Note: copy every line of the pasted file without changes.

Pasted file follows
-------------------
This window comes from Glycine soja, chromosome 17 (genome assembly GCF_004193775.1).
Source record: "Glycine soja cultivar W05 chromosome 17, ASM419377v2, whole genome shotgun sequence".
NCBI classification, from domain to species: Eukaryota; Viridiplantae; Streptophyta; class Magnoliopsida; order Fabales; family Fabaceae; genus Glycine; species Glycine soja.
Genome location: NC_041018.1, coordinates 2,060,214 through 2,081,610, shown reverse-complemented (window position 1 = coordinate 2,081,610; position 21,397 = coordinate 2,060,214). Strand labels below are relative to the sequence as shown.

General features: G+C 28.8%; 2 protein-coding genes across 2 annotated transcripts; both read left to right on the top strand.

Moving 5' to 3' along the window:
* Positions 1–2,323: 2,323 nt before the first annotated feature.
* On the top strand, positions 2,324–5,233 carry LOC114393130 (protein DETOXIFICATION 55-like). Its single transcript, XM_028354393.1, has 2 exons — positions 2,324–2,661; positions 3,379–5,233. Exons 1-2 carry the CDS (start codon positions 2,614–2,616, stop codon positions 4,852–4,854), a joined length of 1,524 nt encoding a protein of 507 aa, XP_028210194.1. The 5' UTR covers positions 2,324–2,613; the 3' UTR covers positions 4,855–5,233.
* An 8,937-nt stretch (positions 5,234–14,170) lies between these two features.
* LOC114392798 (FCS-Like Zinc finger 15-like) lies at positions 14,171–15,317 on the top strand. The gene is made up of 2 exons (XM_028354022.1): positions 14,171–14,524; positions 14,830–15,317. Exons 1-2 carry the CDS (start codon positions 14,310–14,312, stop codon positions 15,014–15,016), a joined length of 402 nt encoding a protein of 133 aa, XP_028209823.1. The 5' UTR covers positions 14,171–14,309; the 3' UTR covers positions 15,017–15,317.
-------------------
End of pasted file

This window comes from Glycine soja, chromosome 17 (genome assembly GCF_004193775.1).
Source record: "Glycine soja cultivar W05 chromosome 17, ASM419377v2, whole genome shotgun sequence".
NCBI classification, from domain to species: Eukaryota; Viridiplantae; Streptophyta; class Magnoliopsida; order Fabales; family Fabaceae; genus Glycine; species Glycine soja.
Genome location: NC_041018.1, coordinates 2,060,214 through 2,081,610, shown reverse-complemented (window position 1 = coordinate 2,081,610; position 21,397 = coordinate 2,060,214). Strand labels below are relative to the sequence as shown.

General features: G+C 28.8%; 2 protein-coding genes across 2 annotated transcripts; both read left to right on the top strand.

Moving 5' to 3' along the window:
* Positions 1–2,323: 2,323 nt before the first annotated feature.
* On the top strand, positions 2,324–5,233 carry LOC114393130 (protein DETOXIFICATION 55-like). Its single transcript, XM_028354393.1, has 2 exons — positions 2,324–2,661; positions 3,379–5,233. Exons 1-2 carry the CDS (start codon positions 2,614–2,616, stop codon positions 4,852–4,854), a joined length of 1,524 nt encoding a protein of 507 aa, XP_028210194.1. The 5' UTR covers positions 2,324–2,613; the 3' UTR covers positions 4,855–5,233.
* An 8,937-nt stretch (positions 5,234–14,170) lies between these two features.
* LOC114392798 (FCS-Like Zinc finger 15-like) lies at positions 14,171–15,317 on the top strand. The gene is made up of 2 exons (XM_028354022.1): positions 14,171–14,524; positions 14,830–15,317. Exons 1-2 carry the CDS (start codon positions 14,310–14,312, stop codon positions 15,014–15,016), a joined length of 402 nt encoding a protein of 133 aa, XP_028209823.1. The 5' UTR covers positions 14,171–14,309; the 3' UTR covers positions 15,017–15,317.